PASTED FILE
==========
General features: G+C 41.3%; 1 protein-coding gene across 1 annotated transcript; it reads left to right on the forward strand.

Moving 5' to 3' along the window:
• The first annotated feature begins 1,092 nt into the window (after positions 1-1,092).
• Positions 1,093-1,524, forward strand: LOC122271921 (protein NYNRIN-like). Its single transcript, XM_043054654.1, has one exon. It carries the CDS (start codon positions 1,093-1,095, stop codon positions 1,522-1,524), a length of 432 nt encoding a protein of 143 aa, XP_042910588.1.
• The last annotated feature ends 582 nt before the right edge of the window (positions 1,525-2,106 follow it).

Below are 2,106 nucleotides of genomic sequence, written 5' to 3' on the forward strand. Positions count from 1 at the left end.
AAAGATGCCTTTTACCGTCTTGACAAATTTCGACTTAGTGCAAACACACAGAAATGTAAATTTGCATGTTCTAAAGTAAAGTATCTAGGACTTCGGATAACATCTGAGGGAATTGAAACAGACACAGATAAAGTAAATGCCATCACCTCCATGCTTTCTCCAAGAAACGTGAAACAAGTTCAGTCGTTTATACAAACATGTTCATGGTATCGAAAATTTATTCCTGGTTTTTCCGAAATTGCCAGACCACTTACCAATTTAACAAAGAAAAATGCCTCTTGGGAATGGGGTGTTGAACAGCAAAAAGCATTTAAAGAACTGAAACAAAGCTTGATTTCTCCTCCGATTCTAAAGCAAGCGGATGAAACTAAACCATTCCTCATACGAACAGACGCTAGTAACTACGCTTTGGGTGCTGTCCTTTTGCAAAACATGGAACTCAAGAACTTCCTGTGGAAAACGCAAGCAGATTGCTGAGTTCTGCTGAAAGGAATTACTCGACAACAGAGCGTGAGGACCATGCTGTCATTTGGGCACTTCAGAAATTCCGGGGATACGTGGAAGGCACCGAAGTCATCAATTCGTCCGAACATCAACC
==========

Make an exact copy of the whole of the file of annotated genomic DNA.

General features: G+C 41.3%; 1 protein-coding gene across 1 annotated transcript; it reads left to right on the forward strand.

Moving 5' to 3' along the window:
• The first annotated feature begins 1,092 nt into the window (after positions 1-1,092).
• Positions 1,093-1,524, forward strand: LOC122271921 (protein NYNRIN-like). Its single transcript, XM_043054654.1, has one exon. It carries the CDS (start codon positions 1,093-1,095, stop codon positions 1,522-1,524), a length of 432 nt encoding a protein of 143 aa, XP_042910588.1.
• The last annotated feature ends 582 nt before the right edge of the window (positions 1,525-2,106 follow it).

Below are 2,106 nucleotides of genomic sequence, written 5' to 3' on the forward strand. Positions count from 1 at the left end.
AAAGATGCCTTTTACCGTCTTGACAAATTTCGACTTAGTGCAAACACACAGAAATGTAAATTTGCATGTTCTAAAGTAAAGTATCTAGGACTTCGGATAACATCTGAGGGAATTGAAACAGACACAGATAAAGTAAATGCCATCACCTCCATGCTTTCTCCAAGAAACGTGAAACAAGTTCAGTCGTTTATACAAACATGTTCATGGTATCGAAAATTTATTCCTGGTTTTTCCGAAATTGCCAGACCACTTACCAATTTAACAAAGAAAAATGCCTCTTGGGAATGGGGTGTTGAACAGCAAAAAGCATTTAAAGAACTGAAACAAAGCTTGATTTCTCCTCCGATTCTAAAGCAAGCGGATGAAACTAAACCATTCCTCATACGAACAGACGCTAGTAACTACGCTTTGGGTGCTGTCCTTTTGCAAAACATGGAACTCAAGAACTTCCTGTGGAAAACGCAAGCAGATTGCTGAGTTCTGCTGAAAGGAATTACTCGACAACAGAGCGTGAGGACCATGCTGTCATTTGGGCACTTCAGAAATTCCGGGGATACGTGGAAGGCACCGAAGTCATCAATTCGTCCGAACATCAACC